The National Institutes of Health (NIH), the largest medical research agency, is neither recommending for or against the use of ivermectin to treat COVID-19 in its updated guideline in February. This comes after members of the FLCCC Alliance presented their data to the agency at the beginning of the year.

In April, the NIH announced it would fund a large randomized, controlled study of seven repurposed drugs to treat mild to moderate COVID-19 patients. The research agency said it will begin enrolling for its Phase 3 trialon ivermectin this month.

“Trial enrollment is expected to open this month, and the trial is expected to run for up to two years,” an NIH spokesperson told The Epoch Times in an email.

The WHO, in its Living Guideline, has advised against the use of ivermectin except in a clinical setting, citing inconclusive data similar to both the FDA and the NIH.

“The current evidence on the use of ivermectin to treat COVID-19 patients is inconclusive,” the WHO said in a statement. “Until more data is available, WHO recommends that the drug only be used within clinical trials.”

Dr. Pierre Kory, President and Chief Medical Officer of the FLCCC Alliance claims there is a concerted effort to censor information on the effectiveness of ivermectin against COVID-19, the disease caused by the CCP virus.

“There are forces that are seeking to make sure that ivermectin is not accepted widely as an effective therapy,” Kory said in an interview on June 1.

“We have randomized [trials], you have observational [studies], you have case series, you have epidemiologic analyses, and then the clinical experience of doctors. You can’t find a doctor who has incorporated ivermectin into their treatments who will come back and say my patients didn’t get better, you can’t find that doctor.”

Epoch Times Photo
A screenshot of the results of a meta-analysis of 57 clinical trials on the use of ivermectin in COVID-19 patients, from (Screenshot via The Epoch Times)

While ivermectin is yet to be approved as a treatment for COVID-19, doctors around the world, including in the United States, are offering the drug to their patients. And for doctors who refuse to administer the drug to patients suffering severe cases of COVID-19, judges have had to order them to do so.

In their legal notice, the Indian Bar Association cited the case of 80-year-old Judith Smentkiewicz, who made a full recovery after being on a ventilator and told she only had a 20 percent chance of survival. Her family obtained a court order that allowed her to receive additional doses of ivermectin after doctors were hesitant to give her more than one dose, according to Buffalo News.

Smentkiewic’s family and attorneys say they believe that ivermectin saved her life.

Ivermectin is on the WHO’s list of essential medicines and has a high safety profile with more than 3.7 billion doses having been distributed in more than 30 years.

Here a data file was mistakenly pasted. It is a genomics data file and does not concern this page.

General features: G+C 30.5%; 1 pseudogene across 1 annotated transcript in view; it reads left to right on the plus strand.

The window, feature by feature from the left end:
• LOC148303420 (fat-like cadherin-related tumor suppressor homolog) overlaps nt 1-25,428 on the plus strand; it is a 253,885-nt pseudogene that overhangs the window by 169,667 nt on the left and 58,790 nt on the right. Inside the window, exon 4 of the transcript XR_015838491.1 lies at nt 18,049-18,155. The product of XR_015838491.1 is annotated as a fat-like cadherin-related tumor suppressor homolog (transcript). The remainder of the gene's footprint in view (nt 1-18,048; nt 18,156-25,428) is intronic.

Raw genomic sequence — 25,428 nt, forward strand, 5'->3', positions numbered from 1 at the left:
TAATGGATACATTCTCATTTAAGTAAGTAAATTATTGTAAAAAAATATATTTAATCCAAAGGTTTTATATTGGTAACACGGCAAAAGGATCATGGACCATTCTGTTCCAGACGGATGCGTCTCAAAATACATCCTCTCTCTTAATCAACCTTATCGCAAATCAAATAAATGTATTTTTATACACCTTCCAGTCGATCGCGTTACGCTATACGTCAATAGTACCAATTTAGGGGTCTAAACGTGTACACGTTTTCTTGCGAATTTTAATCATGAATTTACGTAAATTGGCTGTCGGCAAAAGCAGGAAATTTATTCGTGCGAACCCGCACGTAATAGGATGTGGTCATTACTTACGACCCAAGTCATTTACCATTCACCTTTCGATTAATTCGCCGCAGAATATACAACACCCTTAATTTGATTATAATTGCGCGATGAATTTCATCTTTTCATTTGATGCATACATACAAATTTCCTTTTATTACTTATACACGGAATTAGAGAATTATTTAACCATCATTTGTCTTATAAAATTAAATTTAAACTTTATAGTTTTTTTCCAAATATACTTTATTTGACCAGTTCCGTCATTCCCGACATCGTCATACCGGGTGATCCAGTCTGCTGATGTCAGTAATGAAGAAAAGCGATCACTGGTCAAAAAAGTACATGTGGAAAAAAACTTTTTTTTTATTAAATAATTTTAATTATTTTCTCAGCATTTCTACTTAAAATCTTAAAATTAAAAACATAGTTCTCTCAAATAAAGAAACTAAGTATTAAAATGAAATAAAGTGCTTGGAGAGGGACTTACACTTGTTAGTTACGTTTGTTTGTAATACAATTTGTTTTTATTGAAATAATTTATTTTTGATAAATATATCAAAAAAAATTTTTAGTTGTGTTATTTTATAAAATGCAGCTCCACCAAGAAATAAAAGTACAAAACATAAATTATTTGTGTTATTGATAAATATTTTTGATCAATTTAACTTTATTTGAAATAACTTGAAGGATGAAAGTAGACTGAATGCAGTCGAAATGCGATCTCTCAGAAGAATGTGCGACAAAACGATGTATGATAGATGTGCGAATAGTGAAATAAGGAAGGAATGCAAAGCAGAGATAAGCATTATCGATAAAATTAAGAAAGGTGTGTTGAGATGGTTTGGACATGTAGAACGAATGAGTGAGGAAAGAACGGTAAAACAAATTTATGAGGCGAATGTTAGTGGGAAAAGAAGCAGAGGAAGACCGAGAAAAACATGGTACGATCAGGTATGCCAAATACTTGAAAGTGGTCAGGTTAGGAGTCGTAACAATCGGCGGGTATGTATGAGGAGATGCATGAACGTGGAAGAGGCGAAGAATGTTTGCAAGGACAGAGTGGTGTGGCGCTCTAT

Since the drug was first given to humans in 1987, there have only been 4,600 adverse events and 16 deaths reported on the pharmacovigilance database, according to Dr. Tess Lawrie in an interview on March 6. Lawrie is director of Evidence-Based Medicine Consultancy Ltd. and co-founder of the BIRD panel, which includes international expert scientists and doctors who are advocating for the use of ivermectin to treat COVID-19.

Remdesivir, an anti-viral drug, is the only FDA-approved therapy for treating hospitalized COVID-19 patients. The drug has shown no effect on mortality and a minuscule benefit on time of recovery, with the WHO recommending against its use last November.

A treatment course of remdesivir is slightly more than $3,000, while ivermectin ranges between $3 to $12 per treatment, according to Kory.

He also said that places in India where ivermectin is used preventatively or as early treatment, such as Goa and Uttar Pradesh, are seeing COVID-19 cases declining versus states that have banned the drug.

“Every one of those states, the curves are now precipitously declining,” said Kory.

“But there’s a state in India called Tamil Nadu whose minister there basically effectively outlawed ivermectin and went all-in on remdesivir, bought a whole bunch of remdesivir, [and] the cases and deaths in that state are skyrocketing.”

The chief minister in Tamil Nadu didn’t respond to a request for comment by press time.

According to data by the Johns Hopkins University Center for Systems Science and Engineering, Tamil Nadu saw 20,421 new cases and 434 deaths on June 6, while Goa recorded 403 new cases and 16 deaths and Uttar Pradesh reported 1,037 cases and 85 deaths.

Uttar Pradesh, one of the most populous states in India with more than 200 million people, has been handing out free medical kits containing seven days’ worth of medication, one of which is ivermectin, for COVID-19 positive patients under home isolation.

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Written by Colin